Students in grades PreK-K at L.P. Vaughn received Terrific Kid certificates from the Natchitoches Kiwanis Club for the month of October recognizing them for their character development, self-esteem and perseverance.
Pictured Terrific Kids are Jocelyn Martinez, Collin White, Essence Issac, James Smith IV, Rhyia Bolton, Brooklyn Smith, Olivia Roque, Jayceon Miles, Johnathan Slate, Khian Middleton, Emerson Oswald, Jariya Guy, Bailee Lynch, Emily Howard, Carleigh Bush, Cassi Caldwell, Symone Jackson, Heidi Thompson, Harlie Rogers, Jeremiah Martin, and Laila McCleellan. Pictured with the students are Principal Ducote, Kiwanian Heather Martin and Clarissa Davis.
Nancy Holland November 27, 1953 – October 13, 2019 Visitation: Tuesday, October 22 from 5-8 pm at Blanchard-St. Denis Funeral Home Service: Wednesday, October 23 at 1 pm at Blanchard-St. Denis Funeral Home Interment: Pine Grove Cemetery near Hagewood
Disclaimer: Disciplining your children is an immensely personal thing. Not every child is the same nor is every parent the same. This is merely my personal experience and no children were harmed during the writing of this article.
One of the most humorous and lively conversations that the Procell siblings ever have with our father is when we would reminisce about childhood spankings and being grounded. It is comical because my father, and my mother when she was living, only seemed to recall two spankings per child for the entire eighteen years we lived at home.
This was far from the case. We seem to remember being on a first name basis with switches, belts and spatulas.
Our recollections included numerous incidents of catching a good ole fashioned whooping merely for laughing at the other sibling while they were being punished or laughing during your own spanking. Or the one time my younger brother decided to pile numerous pairs of underwear because he was forewarned of the spanking and he wanted to soften the blow. Those kind of spankings were the worst because of the impending doom, you never knew when or where it would occur.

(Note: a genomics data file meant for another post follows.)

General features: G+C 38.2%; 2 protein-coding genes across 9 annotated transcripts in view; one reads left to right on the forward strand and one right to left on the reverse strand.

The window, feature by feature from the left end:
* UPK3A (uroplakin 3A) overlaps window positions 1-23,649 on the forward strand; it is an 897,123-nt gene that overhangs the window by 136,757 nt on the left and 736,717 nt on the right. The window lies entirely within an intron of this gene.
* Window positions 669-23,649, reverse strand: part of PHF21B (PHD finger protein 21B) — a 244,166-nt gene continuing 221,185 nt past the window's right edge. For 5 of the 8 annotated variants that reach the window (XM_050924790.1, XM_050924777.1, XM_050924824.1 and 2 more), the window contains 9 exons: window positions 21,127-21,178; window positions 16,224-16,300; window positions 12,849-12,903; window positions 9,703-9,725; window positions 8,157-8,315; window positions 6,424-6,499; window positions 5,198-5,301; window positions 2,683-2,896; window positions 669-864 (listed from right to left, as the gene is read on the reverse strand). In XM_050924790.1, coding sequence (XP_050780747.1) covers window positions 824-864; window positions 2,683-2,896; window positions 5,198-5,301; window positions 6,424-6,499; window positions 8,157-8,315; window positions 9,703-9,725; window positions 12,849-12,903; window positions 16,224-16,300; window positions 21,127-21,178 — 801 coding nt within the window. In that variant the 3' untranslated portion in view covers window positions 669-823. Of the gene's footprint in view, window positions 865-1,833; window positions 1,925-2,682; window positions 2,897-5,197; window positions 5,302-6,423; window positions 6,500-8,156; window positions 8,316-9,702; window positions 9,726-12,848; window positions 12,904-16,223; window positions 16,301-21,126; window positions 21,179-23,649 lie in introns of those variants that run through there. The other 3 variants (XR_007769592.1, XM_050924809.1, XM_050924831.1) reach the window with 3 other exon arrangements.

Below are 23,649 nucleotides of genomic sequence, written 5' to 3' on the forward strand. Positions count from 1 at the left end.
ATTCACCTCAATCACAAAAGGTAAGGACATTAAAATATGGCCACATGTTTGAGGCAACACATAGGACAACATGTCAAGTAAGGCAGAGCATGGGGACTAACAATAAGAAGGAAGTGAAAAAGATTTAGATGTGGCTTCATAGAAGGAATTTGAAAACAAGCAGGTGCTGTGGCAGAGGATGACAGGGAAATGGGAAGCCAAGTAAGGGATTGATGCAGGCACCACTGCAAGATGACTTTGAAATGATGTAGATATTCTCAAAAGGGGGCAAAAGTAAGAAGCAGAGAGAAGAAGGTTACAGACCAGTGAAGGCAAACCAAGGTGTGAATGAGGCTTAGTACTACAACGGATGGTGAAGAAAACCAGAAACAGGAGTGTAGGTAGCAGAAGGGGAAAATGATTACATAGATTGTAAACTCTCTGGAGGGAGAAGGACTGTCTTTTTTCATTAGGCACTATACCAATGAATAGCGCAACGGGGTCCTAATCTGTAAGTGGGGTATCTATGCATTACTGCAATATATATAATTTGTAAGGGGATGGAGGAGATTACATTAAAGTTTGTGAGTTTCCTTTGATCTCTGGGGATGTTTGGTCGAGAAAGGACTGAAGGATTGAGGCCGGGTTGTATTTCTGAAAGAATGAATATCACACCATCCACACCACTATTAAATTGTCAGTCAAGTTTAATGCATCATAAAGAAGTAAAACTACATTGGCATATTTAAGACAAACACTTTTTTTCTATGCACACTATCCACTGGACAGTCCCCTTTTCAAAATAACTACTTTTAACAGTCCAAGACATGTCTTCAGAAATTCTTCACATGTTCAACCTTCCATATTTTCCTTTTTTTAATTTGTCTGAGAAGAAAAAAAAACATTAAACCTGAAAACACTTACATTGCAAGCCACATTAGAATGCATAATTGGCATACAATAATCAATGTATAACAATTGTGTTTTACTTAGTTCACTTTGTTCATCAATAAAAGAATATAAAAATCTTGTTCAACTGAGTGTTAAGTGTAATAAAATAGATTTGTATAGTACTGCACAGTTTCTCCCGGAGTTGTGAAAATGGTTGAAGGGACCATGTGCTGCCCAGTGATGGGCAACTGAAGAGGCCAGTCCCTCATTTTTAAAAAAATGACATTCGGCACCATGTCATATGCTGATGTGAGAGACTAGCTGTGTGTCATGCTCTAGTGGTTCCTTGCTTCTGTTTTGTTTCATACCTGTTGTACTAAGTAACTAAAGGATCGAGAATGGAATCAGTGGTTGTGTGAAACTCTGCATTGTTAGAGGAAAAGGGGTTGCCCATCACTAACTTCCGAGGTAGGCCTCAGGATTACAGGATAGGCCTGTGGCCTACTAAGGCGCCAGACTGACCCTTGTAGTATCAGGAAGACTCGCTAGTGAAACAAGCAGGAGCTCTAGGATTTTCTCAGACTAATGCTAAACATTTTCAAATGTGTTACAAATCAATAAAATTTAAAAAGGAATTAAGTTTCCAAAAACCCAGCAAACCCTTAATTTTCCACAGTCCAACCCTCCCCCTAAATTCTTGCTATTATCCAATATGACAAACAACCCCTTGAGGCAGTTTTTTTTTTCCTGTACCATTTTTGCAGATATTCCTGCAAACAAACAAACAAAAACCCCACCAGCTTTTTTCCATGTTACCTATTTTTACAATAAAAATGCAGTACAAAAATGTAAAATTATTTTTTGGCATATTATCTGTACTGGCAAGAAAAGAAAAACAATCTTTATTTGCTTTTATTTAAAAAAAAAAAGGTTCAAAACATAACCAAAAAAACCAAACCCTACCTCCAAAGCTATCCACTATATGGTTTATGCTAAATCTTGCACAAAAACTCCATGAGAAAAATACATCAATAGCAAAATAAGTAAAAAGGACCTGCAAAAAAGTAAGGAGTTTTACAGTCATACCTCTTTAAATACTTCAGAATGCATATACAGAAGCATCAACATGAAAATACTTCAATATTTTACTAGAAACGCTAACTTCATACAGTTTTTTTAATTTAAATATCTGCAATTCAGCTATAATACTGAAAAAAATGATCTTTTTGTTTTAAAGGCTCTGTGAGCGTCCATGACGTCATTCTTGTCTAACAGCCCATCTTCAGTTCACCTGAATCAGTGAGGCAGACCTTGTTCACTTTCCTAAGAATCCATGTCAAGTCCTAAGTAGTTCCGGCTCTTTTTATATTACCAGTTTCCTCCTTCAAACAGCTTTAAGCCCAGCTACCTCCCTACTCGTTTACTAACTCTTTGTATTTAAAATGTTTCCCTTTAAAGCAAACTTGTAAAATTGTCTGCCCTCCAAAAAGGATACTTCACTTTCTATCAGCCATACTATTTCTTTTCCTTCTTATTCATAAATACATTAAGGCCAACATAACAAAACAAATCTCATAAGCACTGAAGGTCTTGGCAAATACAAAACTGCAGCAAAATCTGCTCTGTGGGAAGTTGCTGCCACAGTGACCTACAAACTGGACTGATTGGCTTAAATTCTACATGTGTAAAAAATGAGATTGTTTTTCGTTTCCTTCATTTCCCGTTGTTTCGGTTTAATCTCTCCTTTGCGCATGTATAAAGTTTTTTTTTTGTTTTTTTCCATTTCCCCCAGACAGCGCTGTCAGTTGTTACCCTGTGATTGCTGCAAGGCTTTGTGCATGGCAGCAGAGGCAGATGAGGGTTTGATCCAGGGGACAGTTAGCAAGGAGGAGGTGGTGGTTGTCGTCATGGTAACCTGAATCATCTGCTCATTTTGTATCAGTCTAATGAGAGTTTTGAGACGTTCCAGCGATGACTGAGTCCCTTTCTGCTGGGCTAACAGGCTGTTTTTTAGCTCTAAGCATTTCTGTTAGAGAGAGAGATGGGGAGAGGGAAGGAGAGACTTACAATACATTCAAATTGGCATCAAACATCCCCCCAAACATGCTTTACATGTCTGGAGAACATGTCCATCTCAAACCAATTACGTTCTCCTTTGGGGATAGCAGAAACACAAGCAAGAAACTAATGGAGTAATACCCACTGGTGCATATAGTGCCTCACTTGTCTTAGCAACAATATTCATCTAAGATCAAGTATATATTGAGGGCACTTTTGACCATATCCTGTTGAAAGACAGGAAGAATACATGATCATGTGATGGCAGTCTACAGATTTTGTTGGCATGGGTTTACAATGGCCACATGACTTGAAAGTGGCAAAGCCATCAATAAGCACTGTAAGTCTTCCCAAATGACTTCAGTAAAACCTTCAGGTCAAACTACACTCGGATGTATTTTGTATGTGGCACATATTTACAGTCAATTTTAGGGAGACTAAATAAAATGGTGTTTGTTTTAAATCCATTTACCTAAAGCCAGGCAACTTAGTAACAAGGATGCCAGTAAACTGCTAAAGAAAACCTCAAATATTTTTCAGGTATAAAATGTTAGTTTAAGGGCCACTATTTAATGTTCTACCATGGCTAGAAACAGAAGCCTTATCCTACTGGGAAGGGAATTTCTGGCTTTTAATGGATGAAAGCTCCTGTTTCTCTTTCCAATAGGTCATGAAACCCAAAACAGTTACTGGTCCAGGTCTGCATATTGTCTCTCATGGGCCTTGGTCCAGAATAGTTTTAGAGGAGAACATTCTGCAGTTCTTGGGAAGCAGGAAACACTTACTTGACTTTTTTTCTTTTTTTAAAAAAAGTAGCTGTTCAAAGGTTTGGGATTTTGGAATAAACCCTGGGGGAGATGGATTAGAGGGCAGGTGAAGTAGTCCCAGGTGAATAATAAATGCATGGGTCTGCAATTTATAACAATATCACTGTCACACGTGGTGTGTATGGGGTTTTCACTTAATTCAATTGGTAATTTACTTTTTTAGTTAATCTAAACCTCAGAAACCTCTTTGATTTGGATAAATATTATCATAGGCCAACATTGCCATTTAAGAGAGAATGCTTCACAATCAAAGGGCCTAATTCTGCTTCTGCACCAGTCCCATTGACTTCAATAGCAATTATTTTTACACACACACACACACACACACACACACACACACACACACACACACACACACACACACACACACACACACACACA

“Just wait until your dad gets home” was code red for us.
In my own case, I was the child who was grounded for months at a time. Mainly, following a disappointing report card or a false claim from a teacher that I had skipped school for the day. Well, I guess the statute of limitations is up therefore I can confess, it was never a falsehood. I skipped all the time for more favorable activities. If you wanted to punish me you had to cut my social ties to get my attention or make me partake in physical labor.
At Campti High School, the chosen punishment was squats. Many squats. Needless to say, I had amazing quads in high school.
As I became a parent I knew I wanted to take a different approach. I really wanted them to learn from what they did wrong and be creative with discipline.
A few years ago my youngest daughter was being punished for a misdemeanor offense so I grounded her from playing outside. She proceeded to tell me it was not a great idea because she really didn’t want to play outside anyway. She then gave me a list of better ways to punish her and explained how she will punish her kids when that day comes.
She then began to tell me that when she has children of her own she will simply tell them stories from the Bible to get their attention and teach them life lessons. She was commended for her negotiation skills and told the story of Bre’r Rabbit and his briar patch. I knew she was trying to out wit me but I so admired her for her effort and creativity at the same time.
She really had me thinking about discipline and its effectiveness.
During all of this conversation and research about child rearing I was reminded of the 23rd Psalm….the words, “Thy rod and thy staff, they comfort me,” specifically. Having hand-picked many of my own switches back in the day never gave me that warm fuzzy comforted feeling. It sent me on a deeper mission to find the origins of, “spare the rod.”
All I have heard my entire life was, “Spare the rod spoiled the child.” Whether is was from my parents talking about their offsprings or other parents talking about their own. After minutes upon minutes of exhaustive research on the trusted internet web it appears the phrase, “Spare the Rod” in fact does not appear in the Holy Bible. According to Google, this is often misquoted and the saying actually comes from a 1662 poem by Samuel Butler.
My whole childhood was a lie but I chuckle at what would have happened if I told my parents they were misquoting the Bible.